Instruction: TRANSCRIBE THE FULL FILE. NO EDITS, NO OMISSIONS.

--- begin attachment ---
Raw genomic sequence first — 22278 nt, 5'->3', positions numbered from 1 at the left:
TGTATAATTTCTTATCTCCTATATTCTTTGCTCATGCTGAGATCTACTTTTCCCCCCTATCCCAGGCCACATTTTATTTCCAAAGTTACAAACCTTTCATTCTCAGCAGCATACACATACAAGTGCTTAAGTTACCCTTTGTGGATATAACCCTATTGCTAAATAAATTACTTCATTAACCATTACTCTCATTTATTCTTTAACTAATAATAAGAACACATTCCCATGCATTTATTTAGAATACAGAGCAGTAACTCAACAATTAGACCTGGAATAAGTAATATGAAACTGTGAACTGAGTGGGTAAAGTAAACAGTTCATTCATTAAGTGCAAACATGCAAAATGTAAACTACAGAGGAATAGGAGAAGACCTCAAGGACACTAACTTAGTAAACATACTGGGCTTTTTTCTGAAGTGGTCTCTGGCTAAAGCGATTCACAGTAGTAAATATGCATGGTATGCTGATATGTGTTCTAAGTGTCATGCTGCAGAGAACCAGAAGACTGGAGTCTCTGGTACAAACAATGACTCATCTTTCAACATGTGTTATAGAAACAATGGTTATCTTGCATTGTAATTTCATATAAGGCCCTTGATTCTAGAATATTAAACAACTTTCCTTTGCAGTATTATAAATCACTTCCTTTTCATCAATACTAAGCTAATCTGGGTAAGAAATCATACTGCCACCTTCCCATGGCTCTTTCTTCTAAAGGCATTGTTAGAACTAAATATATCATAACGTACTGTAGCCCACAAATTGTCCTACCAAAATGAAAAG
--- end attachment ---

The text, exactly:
Raw genomic sequence first — 22278 nt, 5'->3', positions numbered from 1 at the left:
TGTATAATTTCTTATCTCCTATATTCTTTGCTCATGCTGAGATCTACTTTTCCCCCCTATCCCAGGCCACATTTTATTTCCAAAGTTACAAACCTTTCATTCTCAGCAGCATACACATACAAGTGCTTAAGTTACCCTTTGTGGATATAACCCTATTGCTAAATAAATTACTTCATTAACCATTACTCTCATTTATTCTTTAACTAATAATAAGAACACATTCCCATGCATTTATTTAGAATACAGAGCAGTAACTCAACAATTAGACCTGGAATAAGTAATATGAAACTGTGAACTGAGTGGGTAAAGTAAACAGTTCATTCATTAAGTGCAAACATGCAAAATGTAAACTACAGAGGAATAGGAGAAGACCTCAAGGACACTAACTTAGTAAACATACTGGGCTTTTTTCTGAAGTGGTCTCTGGCTAAAGCGATTCACAGTAGTAAATATGCATGGTATGCTGATATGTGTTCTAAGTGTCATGCTGCAGAGAACCAGAAGACTGGAGTCTCTGGTACAAACAATGACTCATCTTTCAACATGTGTTATAGAAACAATGGTTATCTTGCATTGTAATTTCATATAAGGCCCTTGATTCTAGAATATTAAACAACTTTCCTTTGCAGTATTATAAATCACTTCCTTTTCATCAATACTAAGCTAATCTGGGTAAGAAATCATACTGCCACCTTCCCATGGCTCTTTCTTCTAAAGGCATTGTTAGAACTAAATATATCATAACGTACTGTAGCCCACAAATTGTCCTACCAAAATGAAAAG